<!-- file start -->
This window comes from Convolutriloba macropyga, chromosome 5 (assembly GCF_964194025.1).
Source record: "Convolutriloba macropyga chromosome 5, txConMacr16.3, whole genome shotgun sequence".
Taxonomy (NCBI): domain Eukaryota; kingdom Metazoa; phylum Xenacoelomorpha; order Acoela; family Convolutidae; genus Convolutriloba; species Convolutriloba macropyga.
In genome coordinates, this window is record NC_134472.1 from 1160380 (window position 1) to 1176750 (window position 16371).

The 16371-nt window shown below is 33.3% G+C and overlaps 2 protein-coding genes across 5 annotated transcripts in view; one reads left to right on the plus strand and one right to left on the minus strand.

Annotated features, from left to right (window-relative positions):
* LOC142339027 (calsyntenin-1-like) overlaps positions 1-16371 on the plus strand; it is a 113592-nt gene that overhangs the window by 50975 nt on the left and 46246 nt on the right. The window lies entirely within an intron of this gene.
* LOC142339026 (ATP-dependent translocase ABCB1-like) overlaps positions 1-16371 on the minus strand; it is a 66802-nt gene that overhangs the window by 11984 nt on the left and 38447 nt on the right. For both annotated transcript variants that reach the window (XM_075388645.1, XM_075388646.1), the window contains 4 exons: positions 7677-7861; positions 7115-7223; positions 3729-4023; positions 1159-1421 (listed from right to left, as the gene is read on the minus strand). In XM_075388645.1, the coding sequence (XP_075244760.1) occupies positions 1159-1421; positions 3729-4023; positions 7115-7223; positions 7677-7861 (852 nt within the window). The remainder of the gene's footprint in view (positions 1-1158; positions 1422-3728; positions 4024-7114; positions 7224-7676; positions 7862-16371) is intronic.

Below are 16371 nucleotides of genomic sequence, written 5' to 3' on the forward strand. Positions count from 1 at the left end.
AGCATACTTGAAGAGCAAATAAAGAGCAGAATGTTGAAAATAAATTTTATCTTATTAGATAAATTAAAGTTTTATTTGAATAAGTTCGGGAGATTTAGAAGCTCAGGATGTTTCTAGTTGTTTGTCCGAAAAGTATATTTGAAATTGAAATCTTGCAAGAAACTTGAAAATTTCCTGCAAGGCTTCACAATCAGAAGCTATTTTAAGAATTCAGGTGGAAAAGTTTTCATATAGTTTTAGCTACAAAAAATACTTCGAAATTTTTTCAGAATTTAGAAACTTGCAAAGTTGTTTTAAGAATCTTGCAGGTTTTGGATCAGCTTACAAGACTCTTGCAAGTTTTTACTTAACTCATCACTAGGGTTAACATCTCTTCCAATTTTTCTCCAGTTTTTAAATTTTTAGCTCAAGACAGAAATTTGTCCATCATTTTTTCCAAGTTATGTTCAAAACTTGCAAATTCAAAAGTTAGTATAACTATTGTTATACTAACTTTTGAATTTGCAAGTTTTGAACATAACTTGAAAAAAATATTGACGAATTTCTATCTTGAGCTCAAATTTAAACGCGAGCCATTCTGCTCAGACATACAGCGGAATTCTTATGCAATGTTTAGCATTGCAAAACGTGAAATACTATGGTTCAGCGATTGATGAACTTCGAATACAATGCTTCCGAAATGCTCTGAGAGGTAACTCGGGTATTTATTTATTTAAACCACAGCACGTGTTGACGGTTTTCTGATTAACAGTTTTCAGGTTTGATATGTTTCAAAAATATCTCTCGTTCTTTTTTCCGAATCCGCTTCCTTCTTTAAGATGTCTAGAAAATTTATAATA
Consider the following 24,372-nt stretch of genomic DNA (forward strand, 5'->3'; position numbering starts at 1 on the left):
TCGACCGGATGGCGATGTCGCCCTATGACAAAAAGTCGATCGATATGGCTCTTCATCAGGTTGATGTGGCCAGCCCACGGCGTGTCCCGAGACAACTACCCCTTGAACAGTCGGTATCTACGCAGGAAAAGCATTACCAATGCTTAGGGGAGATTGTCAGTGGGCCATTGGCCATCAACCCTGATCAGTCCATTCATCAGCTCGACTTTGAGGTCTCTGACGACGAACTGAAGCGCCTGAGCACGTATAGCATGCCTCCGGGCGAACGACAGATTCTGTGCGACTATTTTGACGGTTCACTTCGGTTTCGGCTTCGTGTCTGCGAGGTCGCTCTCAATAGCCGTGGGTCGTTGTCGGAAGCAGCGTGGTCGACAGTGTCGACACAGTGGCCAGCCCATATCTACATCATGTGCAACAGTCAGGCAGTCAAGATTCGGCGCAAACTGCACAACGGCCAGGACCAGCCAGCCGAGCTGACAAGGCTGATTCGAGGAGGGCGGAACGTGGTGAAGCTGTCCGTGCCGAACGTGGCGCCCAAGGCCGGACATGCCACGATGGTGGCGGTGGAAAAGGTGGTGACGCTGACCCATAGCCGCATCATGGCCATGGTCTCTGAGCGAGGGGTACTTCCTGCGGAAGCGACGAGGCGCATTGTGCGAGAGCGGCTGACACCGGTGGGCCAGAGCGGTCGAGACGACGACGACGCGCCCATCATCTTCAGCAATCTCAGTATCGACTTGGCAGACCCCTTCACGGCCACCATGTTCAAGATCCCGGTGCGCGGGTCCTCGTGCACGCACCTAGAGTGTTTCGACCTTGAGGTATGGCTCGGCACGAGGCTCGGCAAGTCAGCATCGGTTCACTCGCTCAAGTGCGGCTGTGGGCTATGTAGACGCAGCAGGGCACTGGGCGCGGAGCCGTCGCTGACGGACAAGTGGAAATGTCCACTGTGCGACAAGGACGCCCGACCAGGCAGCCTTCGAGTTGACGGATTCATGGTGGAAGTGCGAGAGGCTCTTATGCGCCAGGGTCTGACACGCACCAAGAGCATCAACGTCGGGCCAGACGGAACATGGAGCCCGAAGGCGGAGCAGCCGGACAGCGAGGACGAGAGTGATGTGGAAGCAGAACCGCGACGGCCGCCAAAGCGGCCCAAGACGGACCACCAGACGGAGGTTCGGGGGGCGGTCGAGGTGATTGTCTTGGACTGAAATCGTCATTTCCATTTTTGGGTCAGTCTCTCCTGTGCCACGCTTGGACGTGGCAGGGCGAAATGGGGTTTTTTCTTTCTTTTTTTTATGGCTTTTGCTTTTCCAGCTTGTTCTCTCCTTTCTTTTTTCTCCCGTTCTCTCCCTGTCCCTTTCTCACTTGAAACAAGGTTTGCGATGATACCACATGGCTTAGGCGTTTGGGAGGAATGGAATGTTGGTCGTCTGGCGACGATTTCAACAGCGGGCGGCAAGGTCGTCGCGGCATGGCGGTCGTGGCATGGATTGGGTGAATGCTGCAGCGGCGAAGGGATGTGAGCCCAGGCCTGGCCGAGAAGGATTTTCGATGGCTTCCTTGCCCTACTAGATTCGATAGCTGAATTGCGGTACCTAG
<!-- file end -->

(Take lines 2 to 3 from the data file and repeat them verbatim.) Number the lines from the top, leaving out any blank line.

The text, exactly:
Source record: "Convolutriloba macropyga chromosome 5, txConMacr16.3, whole genome shotgun sequence".
Taxonomy (NCBI): domain Eukaryota; kingdom Metazoa; phylum Xenacoelomorpha; order Acoela; family Convolutidae; genus Convolutriloba; species Convolutriloba macropyga.